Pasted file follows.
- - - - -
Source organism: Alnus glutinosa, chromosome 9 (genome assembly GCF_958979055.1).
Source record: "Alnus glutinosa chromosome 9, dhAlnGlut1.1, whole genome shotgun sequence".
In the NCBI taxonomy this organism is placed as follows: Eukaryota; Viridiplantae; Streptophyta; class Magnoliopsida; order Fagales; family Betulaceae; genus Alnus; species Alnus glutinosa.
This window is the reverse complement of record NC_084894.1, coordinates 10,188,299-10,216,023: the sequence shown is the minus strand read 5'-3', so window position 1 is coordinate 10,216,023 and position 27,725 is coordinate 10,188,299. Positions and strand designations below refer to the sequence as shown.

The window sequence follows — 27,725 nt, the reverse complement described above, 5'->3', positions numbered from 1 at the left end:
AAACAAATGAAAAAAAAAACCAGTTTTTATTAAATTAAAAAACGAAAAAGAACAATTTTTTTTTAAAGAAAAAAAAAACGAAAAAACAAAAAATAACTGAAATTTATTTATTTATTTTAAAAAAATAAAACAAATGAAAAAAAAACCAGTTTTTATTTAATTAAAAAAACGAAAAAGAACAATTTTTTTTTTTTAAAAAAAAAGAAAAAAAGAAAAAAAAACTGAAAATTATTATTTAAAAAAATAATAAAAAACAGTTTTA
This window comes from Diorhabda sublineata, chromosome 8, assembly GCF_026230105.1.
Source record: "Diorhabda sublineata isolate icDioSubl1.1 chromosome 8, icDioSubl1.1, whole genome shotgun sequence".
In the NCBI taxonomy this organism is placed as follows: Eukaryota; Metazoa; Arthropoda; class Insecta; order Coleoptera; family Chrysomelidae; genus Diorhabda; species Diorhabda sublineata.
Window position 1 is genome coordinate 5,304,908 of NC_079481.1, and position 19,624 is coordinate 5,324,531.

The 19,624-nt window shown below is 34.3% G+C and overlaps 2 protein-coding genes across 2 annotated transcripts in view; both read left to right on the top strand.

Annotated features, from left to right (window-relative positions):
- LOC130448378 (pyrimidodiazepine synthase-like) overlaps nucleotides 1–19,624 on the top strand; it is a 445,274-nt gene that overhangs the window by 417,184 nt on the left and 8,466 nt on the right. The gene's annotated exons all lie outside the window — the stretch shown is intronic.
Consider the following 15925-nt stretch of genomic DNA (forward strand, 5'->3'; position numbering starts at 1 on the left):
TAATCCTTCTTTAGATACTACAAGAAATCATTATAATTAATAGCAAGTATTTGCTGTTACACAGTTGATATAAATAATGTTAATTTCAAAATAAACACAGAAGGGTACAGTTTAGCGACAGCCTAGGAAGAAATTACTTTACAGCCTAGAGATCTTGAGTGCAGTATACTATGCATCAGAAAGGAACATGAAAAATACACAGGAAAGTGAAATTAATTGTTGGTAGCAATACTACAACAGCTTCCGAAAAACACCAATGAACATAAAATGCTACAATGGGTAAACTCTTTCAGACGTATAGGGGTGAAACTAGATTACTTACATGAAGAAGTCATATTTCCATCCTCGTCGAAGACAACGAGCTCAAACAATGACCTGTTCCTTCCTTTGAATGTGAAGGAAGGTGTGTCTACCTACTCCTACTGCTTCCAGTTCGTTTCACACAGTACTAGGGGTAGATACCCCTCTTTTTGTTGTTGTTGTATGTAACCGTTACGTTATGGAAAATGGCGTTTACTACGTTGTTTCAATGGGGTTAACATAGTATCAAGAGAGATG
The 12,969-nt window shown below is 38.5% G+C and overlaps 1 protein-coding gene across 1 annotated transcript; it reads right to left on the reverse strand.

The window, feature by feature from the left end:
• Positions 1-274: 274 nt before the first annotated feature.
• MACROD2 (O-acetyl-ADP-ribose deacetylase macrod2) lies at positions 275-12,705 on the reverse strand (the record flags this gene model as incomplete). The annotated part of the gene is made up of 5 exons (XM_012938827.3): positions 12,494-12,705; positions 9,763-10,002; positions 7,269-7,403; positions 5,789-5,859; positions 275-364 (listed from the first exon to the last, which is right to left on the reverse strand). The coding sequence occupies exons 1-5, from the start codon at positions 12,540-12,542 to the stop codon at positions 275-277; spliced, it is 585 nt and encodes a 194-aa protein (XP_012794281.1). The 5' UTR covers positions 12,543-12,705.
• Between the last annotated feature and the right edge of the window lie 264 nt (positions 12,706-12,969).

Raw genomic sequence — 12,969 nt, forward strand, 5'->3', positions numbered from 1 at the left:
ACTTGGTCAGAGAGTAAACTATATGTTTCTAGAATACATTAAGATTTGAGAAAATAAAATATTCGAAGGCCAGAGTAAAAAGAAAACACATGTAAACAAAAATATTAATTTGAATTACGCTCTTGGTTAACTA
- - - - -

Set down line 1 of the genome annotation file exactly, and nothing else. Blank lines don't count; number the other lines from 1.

Source organism: Alnus glutinosa, chromosome 9 (genome assembly GCF_958979055.1).